Nuclear Power on the Go: Nuclear Power Plants for Human Settlements on the Moon and Mars

The first nuclear power plants built for the production of electricity for bases on the Moon, Mars, and other planets may almost seem taken from a science fiction movie, but not according to Dr. James E. Werner, a project manager who spoke at the 242nd National Meeting & Exposition of the American Chemical Society (ACS) in Denver, Colorado.

In fact, according to Dr. James E. Werner, the innovative technology for the fission in space is very different from our familiar nuclear plants, spreading over large tracts of land and equipped with large structures and huge cooling towers.

The nuclear reactor would be about 1 1/2 feet wide and about 2 1/2 feet high, just about the size of a suitcase and the total size of the nuclear plant would be approximately 1.64 feet wide and 8.2 feet high. In the project there are no cooling towers and the fission system is compact, reliable, and safe, which proves to be crucial for the creation of habitats and outposts on other planets. The power of fission technology can be applied to the Moon, Mars, or wherever NASA is expected to need a constant supply of power.

Obviously, this will be an optimal solution for all those who are working on plans for a prolonged manned mission to the Moon or Mars, because having a stable and reliable energy source is of primary importance for a mission of this magnitude. Habitats will need a continuous supply of energy just to keep the astronauts alive.

The energy then will serve for the extraction, processing and recycling of water, cultivation and storage of food, oxygen production, and last but not least, the re-processing of carbon dioxide, which will also supply computers, light, electronic components, waste management equipment and other basic necessities. A system of energy production that can ensure constant energy is much needed, and the proposal made during the ACS convention about the new fission reactors would be a viable method to supply this energy.

As of now, the most widely used supplier of nuclear technology is the RTG (radioisotope thermoelectric generator), which has already played a key role for many of the most important exploration missions ever undertaken. The RTG are not nuclear fission reactors, but small pellets of plutonium-238, a radioisotope that can produce heat which decays into more stable elements. The Voyager probes have been using this technology, as well as the Cassini probe, now orbiting Saturn and the New Horizons probe heading to Pluto. November 2011, will be the turn for the first rover going to Mars, which will have a system-based RTG as a source of energy.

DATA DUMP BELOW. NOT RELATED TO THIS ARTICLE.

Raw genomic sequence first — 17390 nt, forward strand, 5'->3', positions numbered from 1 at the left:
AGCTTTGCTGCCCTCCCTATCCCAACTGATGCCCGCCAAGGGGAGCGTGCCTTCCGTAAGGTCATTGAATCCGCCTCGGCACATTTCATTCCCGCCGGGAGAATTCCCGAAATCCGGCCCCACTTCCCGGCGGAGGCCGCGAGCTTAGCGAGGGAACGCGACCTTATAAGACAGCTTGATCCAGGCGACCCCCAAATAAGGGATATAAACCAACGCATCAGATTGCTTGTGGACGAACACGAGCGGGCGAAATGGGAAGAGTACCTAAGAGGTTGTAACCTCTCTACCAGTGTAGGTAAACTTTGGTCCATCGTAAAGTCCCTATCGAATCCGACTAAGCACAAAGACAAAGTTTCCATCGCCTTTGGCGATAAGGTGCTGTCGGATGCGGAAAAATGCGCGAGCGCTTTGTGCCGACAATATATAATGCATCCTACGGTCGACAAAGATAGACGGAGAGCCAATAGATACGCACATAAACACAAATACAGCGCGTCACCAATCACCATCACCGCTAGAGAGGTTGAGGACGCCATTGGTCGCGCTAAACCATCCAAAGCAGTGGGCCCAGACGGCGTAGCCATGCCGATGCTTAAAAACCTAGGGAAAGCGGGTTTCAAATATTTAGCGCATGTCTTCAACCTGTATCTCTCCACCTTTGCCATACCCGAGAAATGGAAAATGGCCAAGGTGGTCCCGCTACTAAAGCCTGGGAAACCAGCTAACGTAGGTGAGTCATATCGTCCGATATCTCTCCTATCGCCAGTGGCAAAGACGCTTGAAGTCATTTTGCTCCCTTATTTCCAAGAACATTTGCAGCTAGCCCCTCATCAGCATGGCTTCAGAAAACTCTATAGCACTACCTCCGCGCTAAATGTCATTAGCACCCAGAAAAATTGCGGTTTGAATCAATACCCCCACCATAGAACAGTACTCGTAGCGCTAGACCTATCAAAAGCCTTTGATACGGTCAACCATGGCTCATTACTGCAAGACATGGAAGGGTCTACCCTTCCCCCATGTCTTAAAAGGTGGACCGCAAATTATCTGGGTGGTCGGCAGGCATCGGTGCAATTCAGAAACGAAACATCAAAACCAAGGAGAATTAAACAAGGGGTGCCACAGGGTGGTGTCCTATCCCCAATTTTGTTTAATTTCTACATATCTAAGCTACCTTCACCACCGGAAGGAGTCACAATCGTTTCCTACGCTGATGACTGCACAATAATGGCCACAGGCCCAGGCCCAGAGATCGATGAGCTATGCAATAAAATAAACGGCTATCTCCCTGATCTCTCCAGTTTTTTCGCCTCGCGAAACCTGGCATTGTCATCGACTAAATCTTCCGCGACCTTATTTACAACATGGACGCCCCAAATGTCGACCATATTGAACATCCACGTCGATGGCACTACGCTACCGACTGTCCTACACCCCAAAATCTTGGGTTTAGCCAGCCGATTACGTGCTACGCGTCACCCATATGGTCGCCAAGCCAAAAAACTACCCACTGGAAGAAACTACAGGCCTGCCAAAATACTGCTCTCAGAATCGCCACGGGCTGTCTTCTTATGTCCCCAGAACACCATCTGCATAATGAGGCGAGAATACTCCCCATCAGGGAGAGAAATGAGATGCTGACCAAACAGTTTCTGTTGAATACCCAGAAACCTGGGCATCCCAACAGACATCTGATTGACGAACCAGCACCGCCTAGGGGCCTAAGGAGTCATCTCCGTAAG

The RTG are really great for small missions, but in order to provide the necessary energy for an entire base on Mars, fission reactors would be much more desirable because they are capable of providing much more energy. An alternative to fission reactors would obviously be solar panels, but fission reactors offer the advantage of ensuring a constant flow of energy during the night and in difficult conditions such as those found on the Moon or on Mars.

The scientist team is expected to build a demonstration unit of this technology in 2012 and if the experiment will be successful, this new technology will soon supply vehicles and dispositive for astronauts in space missions. This is a collaborative project between NASA and the U.S. Department of Energy (DOE). Dr. James E. Werner leads the DOE of the Idaho National Laboratory which is actively committed to the reactor project, the development and manufacture of fuel, and the development of a small electric pump for the cooling system of liquid metal.

Sunlight and solar panels have been the pillars for the generation of electricity for space missions in the past, but engineers have realized that solar power has its limits. Solar panels do a great job in providing electricity in near-Earth orbits and satellites, but nuclear energy offers some unique features capable of supporting manned outposts on other planets and moons. The main point of Dr. James E. Werner is that nuclear energy can provide an energy-rich environment for both astronauts and scientific equipment, and that this technology is mature, convenient, and safe to use.

The fission power system relies on energy produced by nuclear fission. Nuclear fission operates by splitting uranium atoms to generate heat that is then converted into electrical energy. The main components of a fission system are similar to those found in commercial reactors currently in use. Dr. James E. Werner warned though, that despite the similarities in the components, the fission power systems for space applications have a number of differences compared to commercial reactors.

The physical principles are basically the same, but the amount of power used, the reactor’s control system, and the material used for the back-reflection of neutrons-nucleus are completely different. Weight is also a significant factor that must be minimized in a reactor space, something that would not be considered in a commercial reactor.

Dr. James E. Werner also claimed that, once the technology is developed and validated, it could prove to be one of the most convenient and versatile options for the long-term supply of power in space exploration programs.

The use of nuclear energy is certainly not going through an easy time right now, especially after the disaster in Japan with the Fukushima’s accident, but in the search for safer, more efficient, and more advanced, technologies for renewable energy, nuclear power may play a fundamental role for the future exploration and colonization of the Moon and Mars.

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